The Microsoft cloud is good for business

Microsoft Cloud Carbon Footprint


You already know the compelling reasons to move to the Microsoft cloud: cut costs, make users more productive, add more IT value. But there’s another great reason: it’s better for the planet. Moving to Office 365 can reduce your carbon footprint by up to 90%.

Your data is dirty

According to the latest Greenpeace report, IT consumes 7% of the world’s electricity. And it accounts for 2% of all global carbon emissions. To put this in perspective, that’s roughly the same as the aviation sector. Which means all of our data flying around in email and on servers is as good for the planet as a fleet of 747’s. Ouch.

The cloud is cleaner

So what can IT do to help reduce this carbon footprint? When you move to the cloud, you’re taking a step in the right direction. You’re moving off your own physical servers and onto shared servers that are more efficient and well on their way to being powered by renewable energy. For example, Microsoft is working hard to make the data centers that power Office 365 even more green. They’ve committed to 50% renewable energy by 2018 and 60% a couple of years after that.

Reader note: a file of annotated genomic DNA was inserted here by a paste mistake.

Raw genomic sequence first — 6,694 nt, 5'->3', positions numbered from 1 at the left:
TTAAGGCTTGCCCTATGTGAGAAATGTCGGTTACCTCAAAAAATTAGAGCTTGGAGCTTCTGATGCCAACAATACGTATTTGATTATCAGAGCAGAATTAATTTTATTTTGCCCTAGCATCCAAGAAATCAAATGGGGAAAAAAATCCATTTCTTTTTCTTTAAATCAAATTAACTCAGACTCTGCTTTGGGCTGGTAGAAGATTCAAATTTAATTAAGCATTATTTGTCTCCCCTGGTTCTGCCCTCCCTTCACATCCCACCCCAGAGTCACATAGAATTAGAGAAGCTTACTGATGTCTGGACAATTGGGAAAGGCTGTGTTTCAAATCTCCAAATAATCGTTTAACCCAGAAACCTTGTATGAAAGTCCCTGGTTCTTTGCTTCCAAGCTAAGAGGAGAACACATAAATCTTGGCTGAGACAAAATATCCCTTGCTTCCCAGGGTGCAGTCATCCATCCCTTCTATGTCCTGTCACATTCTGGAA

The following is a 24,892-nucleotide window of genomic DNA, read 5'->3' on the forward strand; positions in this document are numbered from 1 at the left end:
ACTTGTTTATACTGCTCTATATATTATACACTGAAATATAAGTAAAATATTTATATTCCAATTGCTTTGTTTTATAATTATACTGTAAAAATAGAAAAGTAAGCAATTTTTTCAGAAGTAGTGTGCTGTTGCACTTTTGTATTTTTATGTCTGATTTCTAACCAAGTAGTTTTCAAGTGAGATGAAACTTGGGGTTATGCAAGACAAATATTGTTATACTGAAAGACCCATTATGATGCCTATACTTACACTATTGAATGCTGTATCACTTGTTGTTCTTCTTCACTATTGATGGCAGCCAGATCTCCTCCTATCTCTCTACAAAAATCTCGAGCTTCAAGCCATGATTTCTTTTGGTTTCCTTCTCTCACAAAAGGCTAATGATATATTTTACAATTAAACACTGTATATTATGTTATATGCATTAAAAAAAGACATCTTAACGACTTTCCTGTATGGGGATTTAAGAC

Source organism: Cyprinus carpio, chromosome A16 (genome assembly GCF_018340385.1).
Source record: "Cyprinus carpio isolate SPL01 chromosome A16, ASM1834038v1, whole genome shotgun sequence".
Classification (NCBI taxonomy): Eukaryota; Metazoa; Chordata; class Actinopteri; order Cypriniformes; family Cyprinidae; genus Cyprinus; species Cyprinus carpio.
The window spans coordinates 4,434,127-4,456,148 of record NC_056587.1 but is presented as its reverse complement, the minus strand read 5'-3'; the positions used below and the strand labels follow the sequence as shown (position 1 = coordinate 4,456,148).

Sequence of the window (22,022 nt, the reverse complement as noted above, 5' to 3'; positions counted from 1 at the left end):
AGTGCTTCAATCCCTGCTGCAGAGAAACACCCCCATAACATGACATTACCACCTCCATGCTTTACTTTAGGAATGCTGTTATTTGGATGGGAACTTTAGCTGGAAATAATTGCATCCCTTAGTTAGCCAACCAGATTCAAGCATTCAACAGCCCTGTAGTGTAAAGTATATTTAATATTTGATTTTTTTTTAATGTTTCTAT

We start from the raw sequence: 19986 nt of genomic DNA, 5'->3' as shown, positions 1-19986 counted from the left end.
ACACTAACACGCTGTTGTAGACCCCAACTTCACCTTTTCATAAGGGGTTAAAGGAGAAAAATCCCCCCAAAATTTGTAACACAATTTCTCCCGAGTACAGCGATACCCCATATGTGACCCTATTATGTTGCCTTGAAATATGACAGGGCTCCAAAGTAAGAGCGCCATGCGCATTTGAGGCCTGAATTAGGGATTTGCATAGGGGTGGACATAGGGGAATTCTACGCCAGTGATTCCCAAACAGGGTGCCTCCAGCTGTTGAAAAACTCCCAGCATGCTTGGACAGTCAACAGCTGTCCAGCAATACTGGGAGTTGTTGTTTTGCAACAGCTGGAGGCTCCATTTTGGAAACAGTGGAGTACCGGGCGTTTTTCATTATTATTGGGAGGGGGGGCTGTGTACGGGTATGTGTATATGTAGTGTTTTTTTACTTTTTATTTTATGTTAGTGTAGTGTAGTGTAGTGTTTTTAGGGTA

By moving to Office 365, you can:

  • Reduce your energy use (less onsite hardware)
  • Hold more online meetings (reduce business travel)
  • Let employees work better from home (less commuting)

How it works

But do these shared servers truly translate to a reduced carbon footprint? Microsoft commissioned a study to take a look. It found that, by moving to Office 365, you could reduce your carbon emissions by anywhere from 30% to a whopping 90%. It all depends on the size of your organization:

  • Small orgs with 100 users reduced by 90%
  • Medium orgs with 1,000 users reduced from 60-90%
  • Large orgs with 10,000 users reduced from 30-60%

These energy savings have a big impact on your carbon footprint. As an example, if everyone in the U.S. who’s currently running Microsoft Exchange onsite were to move to Office 365, it would be like removing 100,000 cars from the road. And that’s for a single business application for about a third of the U.S. workforce. Just think of what we could do if we moved over all applications for the whole workforce.

It gets better

Plus, we’ll keep improving the cloud’s efficiency over time. As more people move to the Microsoft cloud, cloud providers will get better and better at predicting and filling the demand. Which means even less down time (read: less wasted energy) for physical servers.

So if you’ve already made the leap to Office 365 (or are well on your way), this is yet another reason to feel good about your decision.

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